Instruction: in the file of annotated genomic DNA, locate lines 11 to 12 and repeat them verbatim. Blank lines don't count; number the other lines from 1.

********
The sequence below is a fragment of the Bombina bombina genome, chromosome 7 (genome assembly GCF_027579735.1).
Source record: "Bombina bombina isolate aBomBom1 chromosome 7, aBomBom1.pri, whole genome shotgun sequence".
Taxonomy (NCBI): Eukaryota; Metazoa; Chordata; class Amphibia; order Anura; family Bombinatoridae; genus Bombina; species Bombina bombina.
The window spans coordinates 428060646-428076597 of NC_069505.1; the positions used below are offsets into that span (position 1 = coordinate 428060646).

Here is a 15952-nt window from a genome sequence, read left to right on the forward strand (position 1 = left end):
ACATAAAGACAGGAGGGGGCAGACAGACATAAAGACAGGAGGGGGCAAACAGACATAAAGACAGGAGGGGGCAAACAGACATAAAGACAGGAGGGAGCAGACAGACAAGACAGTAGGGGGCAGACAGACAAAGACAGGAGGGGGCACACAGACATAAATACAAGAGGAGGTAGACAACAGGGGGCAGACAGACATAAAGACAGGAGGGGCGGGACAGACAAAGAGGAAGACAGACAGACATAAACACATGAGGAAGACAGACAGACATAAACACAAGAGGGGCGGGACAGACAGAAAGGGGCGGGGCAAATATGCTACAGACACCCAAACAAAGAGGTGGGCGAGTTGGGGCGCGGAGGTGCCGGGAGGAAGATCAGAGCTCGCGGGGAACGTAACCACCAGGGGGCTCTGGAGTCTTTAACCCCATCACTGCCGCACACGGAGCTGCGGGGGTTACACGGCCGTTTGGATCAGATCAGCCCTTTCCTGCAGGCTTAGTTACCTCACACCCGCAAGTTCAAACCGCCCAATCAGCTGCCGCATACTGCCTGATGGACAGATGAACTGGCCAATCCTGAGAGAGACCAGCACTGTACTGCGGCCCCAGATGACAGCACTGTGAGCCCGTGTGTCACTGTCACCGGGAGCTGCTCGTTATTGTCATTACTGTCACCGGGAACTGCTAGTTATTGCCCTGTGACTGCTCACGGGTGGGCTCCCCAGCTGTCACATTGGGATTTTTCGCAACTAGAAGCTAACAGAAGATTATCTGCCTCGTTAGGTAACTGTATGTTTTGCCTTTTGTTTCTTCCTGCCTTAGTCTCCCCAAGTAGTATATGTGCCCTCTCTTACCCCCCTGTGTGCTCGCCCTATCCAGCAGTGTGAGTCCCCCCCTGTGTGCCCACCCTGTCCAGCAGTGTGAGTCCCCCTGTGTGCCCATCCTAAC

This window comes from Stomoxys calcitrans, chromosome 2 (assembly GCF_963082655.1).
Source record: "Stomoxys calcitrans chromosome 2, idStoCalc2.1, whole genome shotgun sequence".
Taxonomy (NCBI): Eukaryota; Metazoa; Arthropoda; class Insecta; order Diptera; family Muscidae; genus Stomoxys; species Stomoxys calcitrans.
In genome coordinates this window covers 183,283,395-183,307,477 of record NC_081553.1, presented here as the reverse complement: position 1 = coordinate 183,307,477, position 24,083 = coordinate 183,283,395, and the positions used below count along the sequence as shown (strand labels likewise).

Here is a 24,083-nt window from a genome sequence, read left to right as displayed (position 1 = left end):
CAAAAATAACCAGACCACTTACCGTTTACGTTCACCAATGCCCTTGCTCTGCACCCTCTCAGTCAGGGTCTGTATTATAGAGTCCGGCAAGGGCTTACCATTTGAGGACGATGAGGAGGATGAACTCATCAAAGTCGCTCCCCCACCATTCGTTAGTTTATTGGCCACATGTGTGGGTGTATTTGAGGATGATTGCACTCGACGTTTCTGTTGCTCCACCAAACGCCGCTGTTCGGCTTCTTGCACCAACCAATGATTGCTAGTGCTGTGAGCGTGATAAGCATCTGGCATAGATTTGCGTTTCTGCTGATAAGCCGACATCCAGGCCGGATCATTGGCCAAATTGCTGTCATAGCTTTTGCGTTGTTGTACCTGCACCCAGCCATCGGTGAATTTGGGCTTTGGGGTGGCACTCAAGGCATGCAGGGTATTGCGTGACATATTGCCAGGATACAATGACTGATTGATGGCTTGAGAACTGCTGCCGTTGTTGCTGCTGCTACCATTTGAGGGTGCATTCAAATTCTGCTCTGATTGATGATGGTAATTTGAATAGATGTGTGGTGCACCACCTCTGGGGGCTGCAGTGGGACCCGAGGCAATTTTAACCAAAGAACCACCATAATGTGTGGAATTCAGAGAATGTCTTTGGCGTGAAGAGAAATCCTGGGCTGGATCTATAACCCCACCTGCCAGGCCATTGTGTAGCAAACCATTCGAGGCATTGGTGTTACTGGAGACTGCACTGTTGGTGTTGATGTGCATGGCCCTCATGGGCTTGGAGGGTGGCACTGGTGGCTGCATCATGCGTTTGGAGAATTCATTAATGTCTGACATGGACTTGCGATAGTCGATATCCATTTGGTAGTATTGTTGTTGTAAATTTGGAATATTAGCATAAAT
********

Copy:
Here is a 24,083-nt window from a genome sequence, read left to right as displayed (position 1 = left end):
CAAAAATAACCAGACCACTTACCGTTTACGTTCACCAATGCCCTTGCTCTGCACCCTCTCAGTCAGGGTCTGTATTATAGAGTCCGGCAAGGGCTTACCATTTGAGGACGATGAGGAGGATGAACTCATCAAAGTCGCTCCCCCACCATTCGTTAGTTTATTGGCCACATGTGTGGGTGTATTTGAGGATGATTGCACTCGACGTTTCTGTTGCTCCACCAAACGCCGCTGTTCGGCTTCTTGCACCAACCAATGATTGCTAGTGCTGTGAGCGTGATAAGCATCTGGCATAGATTTGCGTTTCTGCTGATAAGCCGACATCCAGGCCGGATCATTGGCCAAATTGCTGTCATAGCTTTTGCGTTGTTGTACCTGCACCCAGCCATCGGTGAATTTGGGCTTTGGGGTGGCACTCAAGGCATGCAGGGTATTGCGTGACATATTGCCAGGATACAATGACTGATTGATGGCTTGAGAACTGCTGCCGTTGTTGCTGCTGCTACCATTTGAGGGTGCATTCAAATTCTGCTCTGATTGATGATGGTAATTTGAATAGATGTGTGGTGCACCACCTCTGGGGGCTGCAGTGGGACCCGAGGCAATTTTAACCAAAGAACCACCATAATGTGTGGAATTCAGAGAATGTCTTTGGCGTGAAGAGAAATCCTGGGCTGGATCTATAACCCCACCTGCCAGGCCATTGTGTAGCAAACCATTCGAGGCATTGGTGTTACTGGAGACTGCACTGTTGGTGTTGATGTGCATGGCCCTCATGGGCTTGGAGGGTGGCACTGGTGGCTGCATCATGCGTTTGGAGAATTCATTAATGTCTGACATGGACTTGCGATAGTCGATATCCATTTGGTAGTATTGTTGTTGTAAATTTGGAATATTAGCATAAAT